SAN FRANCISCO — Bill Baker was no novice thief and no stranger to life behind bars when, in 1957 with shackles binding his hands and feet, he boarded a boat for Alcatraz.
By then, the federal prison surrounded by frigid, shark-infested bay water was notorious, having captured the imagination of Hollywood producers and, with it, popular culture. Baker had heard the stories of its infamous inmates and locked-tight rules.
“To be honest with you, I was pretty scared,” he said. “The boat coming here was the worst part about it — it was fear of the unknown.”
He’s living the “straight and narrow” now, he says, and has published a book about his experience, which he doled out freely Sunday as more than three dozen former guards, their children and spouses gathered at the island prison for a final reunion. For 15 years, the National Park Service, which converted it to a park in 1972, has hosted Alcatraz alumni as a way to celebrate their contributions and share its history with visitors, said Nicki Phelps, the vice president of visitor programs at Golden Gate National Parks Conservancy.
But, their numbers are dwindling, she said.
“We’ve had the luxury of having people who lived the history tell us the history,” Phelps said. “They are our most valuable resource.”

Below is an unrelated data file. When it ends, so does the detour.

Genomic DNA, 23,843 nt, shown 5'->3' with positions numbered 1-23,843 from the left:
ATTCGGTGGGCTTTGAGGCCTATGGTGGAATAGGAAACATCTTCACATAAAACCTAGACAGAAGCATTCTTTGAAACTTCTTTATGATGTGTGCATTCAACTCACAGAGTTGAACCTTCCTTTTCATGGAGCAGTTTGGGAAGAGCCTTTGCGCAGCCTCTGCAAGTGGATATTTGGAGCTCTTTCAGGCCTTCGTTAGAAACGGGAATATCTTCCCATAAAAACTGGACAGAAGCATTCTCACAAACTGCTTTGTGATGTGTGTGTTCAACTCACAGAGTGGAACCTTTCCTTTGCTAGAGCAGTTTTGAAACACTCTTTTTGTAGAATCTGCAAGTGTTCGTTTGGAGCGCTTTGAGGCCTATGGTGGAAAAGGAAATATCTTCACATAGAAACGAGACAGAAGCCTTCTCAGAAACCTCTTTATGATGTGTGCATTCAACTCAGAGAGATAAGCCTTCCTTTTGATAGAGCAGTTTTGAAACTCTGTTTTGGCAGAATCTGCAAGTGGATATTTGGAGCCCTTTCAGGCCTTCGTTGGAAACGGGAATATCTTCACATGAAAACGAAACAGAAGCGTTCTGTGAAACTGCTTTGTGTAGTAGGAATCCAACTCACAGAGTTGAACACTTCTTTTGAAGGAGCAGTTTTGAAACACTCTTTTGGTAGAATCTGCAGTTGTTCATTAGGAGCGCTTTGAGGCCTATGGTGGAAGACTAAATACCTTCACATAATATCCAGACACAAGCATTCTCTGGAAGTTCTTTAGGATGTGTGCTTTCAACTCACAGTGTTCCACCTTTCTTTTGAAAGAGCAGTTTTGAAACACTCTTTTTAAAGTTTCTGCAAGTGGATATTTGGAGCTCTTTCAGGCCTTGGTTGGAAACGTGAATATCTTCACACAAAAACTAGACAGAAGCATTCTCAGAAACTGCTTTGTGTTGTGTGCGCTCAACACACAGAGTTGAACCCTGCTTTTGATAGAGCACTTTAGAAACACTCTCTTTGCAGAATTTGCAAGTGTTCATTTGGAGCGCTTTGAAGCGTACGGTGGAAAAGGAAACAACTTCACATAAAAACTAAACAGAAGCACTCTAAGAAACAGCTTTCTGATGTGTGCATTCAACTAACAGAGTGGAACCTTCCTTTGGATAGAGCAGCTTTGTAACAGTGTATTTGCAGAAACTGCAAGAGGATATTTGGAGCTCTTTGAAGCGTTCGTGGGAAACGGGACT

Baker remembers the long hours of confinement to his windowless cell, the relief of weekend recreation while playing cards with plastic, domino-sized “cards” that wouldn’t blow away in the yard’s relentless wind, and the bonds he formed with other inmates, whom he called “some of the most honorable people I’ve ever met.”
Rules were strict, Baker said. At one point, the inmates weren’t even allowed to talk to each other, he said, though the warden ultimately relented. There was no free movement. And, inmates were kept to their solitary cells most of the time, he said.
He thought about escaping, as he had done at prisons in the past. From his second-floor cell, he could catch just a glimpse of the bay water glimmering in the sun. But the sight grew increasingly sour as his hopes for freedom dimmed, he said.
“It was exciting for a minute, but as time goes by, the water is no friend of ours,” Baker said. “The water is the wall that kept us here, and it became very ugly over time.”
Not so for Phil Dollison, who was 16 when his dad got a job on the …
Source:: The Mercury News – Lifestyle